Home of the Practically Perfect Pink Phlox and other native plants for pollinators

Wednesday, September 25, 2013

Wildflower Wednesday: False Dragonhead

Earlier this month False Dragonhead began it's charming bottom up bloom. It didn't take long for the Bumbles to arrive on the scene.
The plump bee bodies just scoot down into the tubular flowers
Mother Nature designed Physostegia virginiana, aka, False Dragonhead with bumblebees in mind. The tubular flowers are perfect for plump little bee bodies to slip right in to find the sweet spots of nectar and while pollinating the flowers.
Nectar robbing carpenter bees do not pollinate False Dragonhead flowers
Although, Bumbles are the primary pollinators of False Dragonheads, many other pollinators stop by to visit. Swallowtail Butterflies and Silver spotted skippers with long proboscis can reach far into the corolla for nectar and Carpenter bees, although, much too large to fit into the corolla, cleverly drill directly into the flower side to get at the nectar.
I was introduced to Physostegia virginiana years ago as False Dragonhead and the name has stuck with me. I have since learned that many people know it by Obedient plant, a misnomer if I've ever heard one! This plant is anything but obedient, but, I digress and will get back to that topic a little later. It's called Obedient Plant because flowers, when pushed from their normal position, are supposed to remain for a while where they have been turned. The common name dragonhead alludes to the open mouth of the corolla which was thought to resemble the fabled beasts of yore!
 the lower lip is divided into 3 lobes – the larger central one functioning as a landing pad for insects
False Dragonhead is a clump-forming North American native perennial that is found in fields, prairies, thickets, woodland openings and borders, along rivers and streams and lakesides in much of the eastern and central United States, as well as eastern Canada.  In other words, it prefers a moist spot in full sun or part shade! This member of the mint family typically grows 2-4' tall on stiff, square stems and features spikes of pinkish, tubular, lipped, snapdragon-like flowers which bloom in my garden during September and early October, just in time for late arriving pollinators which are making a mad dash to collect as much nectar and pollen for their last brood.
this striking plant needs to be massed for the best color effect...
False Dragonhead or dis-Obedient plant has a reputation for being an aggressive spreader in a garden setting. That is true, but, I don't mind its colonizing manner, it's a plant that looks better massed and what better way to get a large planting then to have it cooperate so well. I find they divide easily and there are plenty of plants for other spots in the garden or to share with friends. If you find it too aggressive you can plant it in a dryer garden spot or cut the flowers off before it goes to seed. You might even get a second flush of blooms, too.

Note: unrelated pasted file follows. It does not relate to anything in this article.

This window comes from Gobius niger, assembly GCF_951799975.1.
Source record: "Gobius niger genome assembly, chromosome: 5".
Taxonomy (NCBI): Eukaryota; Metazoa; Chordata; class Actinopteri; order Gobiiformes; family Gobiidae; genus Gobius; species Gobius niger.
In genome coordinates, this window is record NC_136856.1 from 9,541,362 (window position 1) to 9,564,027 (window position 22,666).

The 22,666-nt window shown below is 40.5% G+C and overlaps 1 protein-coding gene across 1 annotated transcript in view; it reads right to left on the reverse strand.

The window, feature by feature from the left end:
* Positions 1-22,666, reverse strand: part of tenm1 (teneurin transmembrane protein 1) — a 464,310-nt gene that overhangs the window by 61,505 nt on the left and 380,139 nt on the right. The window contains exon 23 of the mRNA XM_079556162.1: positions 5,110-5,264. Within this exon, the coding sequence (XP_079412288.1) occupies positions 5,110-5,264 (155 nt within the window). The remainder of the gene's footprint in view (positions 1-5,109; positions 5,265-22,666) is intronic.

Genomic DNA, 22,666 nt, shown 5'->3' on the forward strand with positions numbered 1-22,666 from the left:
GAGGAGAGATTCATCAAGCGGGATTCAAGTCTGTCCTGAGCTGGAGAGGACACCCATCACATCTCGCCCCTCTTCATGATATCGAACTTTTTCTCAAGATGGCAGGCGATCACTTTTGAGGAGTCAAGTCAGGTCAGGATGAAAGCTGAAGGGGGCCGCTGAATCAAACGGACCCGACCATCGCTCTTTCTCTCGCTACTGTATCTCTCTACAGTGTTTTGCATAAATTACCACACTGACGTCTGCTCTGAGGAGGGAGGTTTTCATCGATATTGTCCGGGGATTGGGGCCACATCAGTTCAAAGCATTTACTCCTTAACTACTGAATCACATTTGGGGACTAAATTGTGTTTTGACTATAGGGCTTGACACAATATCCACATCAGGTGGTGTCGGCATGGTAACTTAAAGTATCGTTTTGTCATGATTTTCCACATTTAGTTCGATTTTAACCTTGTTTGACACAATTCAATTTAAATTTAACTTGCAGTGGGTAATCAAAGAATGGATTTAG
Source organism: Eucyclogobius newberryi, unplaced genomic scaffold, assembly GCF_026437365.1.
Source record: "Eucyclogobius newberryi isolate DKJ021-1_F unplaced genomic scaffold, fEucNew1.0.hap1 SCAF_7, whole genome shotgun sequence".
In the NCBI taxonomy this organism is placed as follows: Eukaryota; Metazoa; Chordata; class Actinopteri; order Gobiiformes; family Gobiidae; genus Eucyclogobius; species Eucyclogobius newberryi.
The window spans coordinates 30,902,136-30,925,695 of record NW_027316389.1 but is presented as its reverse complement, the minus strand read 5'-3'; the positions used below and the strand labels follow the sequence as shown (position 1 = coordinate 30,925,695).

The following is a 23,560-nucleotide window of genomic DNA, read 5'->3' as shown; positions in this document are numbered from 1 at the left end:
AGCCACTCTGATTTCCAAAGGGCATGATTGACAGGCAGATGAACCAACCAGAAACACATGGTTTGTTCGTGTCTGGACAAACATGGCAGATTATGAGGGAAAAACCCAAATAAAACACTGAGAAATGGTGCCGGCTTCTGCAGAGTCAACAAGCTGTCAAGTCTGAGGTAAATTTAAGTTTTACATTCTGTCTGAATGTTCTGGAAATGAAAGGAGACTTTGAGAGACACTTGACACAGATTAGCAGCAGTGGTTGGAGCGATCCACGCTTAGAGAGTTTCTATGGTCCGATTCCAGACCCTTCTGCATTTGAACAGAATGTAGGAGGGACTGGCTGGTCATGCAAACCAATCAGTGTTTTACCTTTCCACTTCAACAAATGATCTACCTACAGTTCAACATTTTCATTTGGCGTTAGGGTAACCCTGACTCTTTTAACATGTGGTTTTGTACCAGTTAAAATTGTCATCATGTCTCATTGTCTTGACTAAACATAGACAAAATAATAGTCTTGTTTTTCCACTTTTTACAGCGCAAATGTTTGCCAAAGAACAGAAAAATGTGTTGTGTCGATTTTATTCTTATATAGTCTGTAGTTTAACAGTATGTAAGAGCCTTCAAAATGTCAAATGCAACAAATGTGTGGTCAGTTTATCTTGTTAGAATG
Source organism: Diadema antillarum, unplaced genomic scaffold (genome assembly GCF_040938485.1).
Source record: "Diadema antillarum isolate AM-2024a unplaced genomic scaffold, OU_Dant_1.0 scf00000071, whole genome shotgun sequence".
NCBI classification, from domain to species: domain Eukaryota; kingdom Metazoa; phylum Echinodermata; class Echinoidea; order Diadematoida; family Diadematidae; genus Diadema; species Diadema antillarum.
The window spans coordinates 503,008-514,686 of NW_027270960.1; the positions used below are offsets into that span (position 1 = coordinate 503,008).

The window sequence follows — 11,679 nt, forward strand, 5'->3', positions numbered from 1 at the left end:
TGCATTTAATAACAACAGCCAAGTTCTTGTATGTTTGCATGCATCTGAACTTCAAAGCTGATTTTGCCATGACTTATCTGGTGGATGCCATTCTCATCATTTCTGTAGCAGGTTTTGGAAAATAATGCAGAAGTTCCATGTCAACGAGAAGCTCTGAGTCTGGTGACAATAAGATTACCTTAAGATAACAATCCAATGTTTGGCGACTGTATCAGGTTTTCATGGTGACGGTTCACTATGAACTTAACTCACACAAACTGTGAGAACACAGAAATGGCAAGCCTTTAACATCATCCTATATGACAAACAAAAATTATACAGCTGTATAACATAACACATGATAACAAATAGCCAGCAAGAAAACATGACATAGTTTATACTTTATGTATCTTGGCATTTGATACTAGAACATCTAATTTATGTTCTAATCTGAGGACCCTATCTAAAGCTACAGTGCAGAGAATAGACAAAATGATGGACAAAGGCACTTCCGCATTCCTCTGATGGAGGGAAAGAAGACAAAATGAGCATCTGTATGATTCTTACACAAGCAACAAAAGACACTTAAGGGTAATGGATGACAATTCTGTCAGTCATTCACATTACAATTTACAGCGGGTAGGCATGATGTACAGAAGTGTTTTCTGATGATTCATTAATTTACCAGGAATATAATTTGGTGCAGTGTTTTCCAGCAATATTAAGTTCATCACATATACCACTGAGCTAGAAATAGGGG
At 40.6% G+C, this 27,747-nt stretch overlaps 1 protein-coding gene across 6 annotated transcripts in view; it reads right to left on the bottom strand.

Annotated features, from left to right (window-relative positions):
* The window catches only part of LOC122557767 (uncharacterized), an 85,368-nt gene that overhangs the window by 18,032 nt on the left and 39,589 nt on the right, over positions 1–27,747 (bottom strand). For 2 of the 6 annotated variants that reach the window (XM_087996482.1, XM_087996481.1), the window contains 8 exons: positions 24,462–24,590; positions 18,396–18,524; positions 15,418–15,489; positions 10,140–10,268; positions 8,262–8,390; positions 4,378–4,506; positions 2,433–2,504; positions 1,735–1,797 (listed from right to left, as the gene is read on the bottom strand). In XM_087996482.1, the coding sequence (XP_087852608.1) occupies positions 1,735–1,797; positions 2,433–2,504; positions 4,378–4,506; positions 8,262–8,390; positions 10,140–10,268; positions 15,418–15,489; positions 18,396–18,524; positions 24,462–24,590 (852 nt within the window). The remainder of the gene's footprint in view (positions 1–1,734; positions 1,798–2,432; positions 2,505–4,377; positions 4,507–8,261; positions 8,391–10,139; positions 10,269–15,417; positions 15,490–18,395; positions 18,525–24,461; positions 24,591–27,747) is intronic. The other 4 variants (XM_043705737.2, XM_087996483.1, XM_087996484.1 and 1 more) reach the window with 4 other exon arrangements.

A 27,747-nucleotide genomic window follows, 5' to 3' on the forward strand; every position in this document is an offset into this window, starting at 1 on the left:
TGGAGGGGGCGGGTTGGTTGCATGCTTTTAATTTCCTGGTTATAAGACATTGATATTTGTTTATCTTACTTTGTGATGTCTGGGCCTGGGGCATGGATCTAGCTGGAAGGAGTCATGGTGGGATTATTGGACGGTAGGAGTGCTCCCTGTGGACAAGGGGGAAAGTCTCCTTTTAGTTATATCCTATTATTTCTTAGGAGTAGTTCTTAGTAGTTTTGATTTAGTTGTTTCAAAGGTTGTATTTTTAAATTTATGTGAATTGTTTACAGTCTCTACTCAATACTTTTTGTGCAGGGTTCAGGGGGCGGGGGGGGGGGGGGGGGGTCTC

Bumbles are the primary pollinators of Obedient plant
 Despite it's colonizing tendency, False Dragonhead is an immensely popular garden flower and several cultivars have been developed, some with variegated foliage and others are said to be less aggressive. It's really an outstanding plant that lights up the garden and looks especially gorgeous with grasses, sedges,  ex-asters, late blooming phlox, boltonia and goldenrods.
The flowers have no scent, but look smashing in a fall garden
Don't be put off by Physostegia virginiana's reputation as an aggressive plant. Yes, it's quite the colonizer in moist situations, but, it's well worth a little weeding and pulling out extra plants. It's a beauty and "a wonderful plant to add luminous rosy lavender late season color to the bronze golds and yellows of a moist meadow" or garden (source) and something that's becoming increasingly important to many of us, it's not a preferred deer food!


Attracts: Butterflies, Hummingbirds, Bees

Hardy in zones 3 to 7
Prefers moist, slightly acid to acid, well draining soil
Full sun to partial shade
Weed suppressing quality (it's a mint family member)
Divide in the spring, prune to reduce height and control floppiness in  early summer
Narrow, toothed leaves
2 to 4 foot tall, clumps and spreads

Hybridized for height, color and variegation (P 'Vivid', P 'Miss Manners' and P 'Variegata')

Welcome to Clay and Limestone's Wildflower Wednesday celebration. WW is about sharing and celebrating wildflowers from all over this great big, beautiful world. Join us on the fourth Wednesday of each month. Remember, it doesn't matter if they are in bloom or not; and, it doesn't matter if we all share the same plants. It's all about celebrating wildflowers. Wildflower Wednesday participants, please leave a comment when you add your url to Mr Linky. 

Gail Eichelberger is a gardener and therapist in Middle Tennessee. She loves wildflowers and native plants and thoroughly enjoys writing about the ones she grows at Clay and Limestone. She reminds all that the words and images are the property of the author and cannot be used without written permission.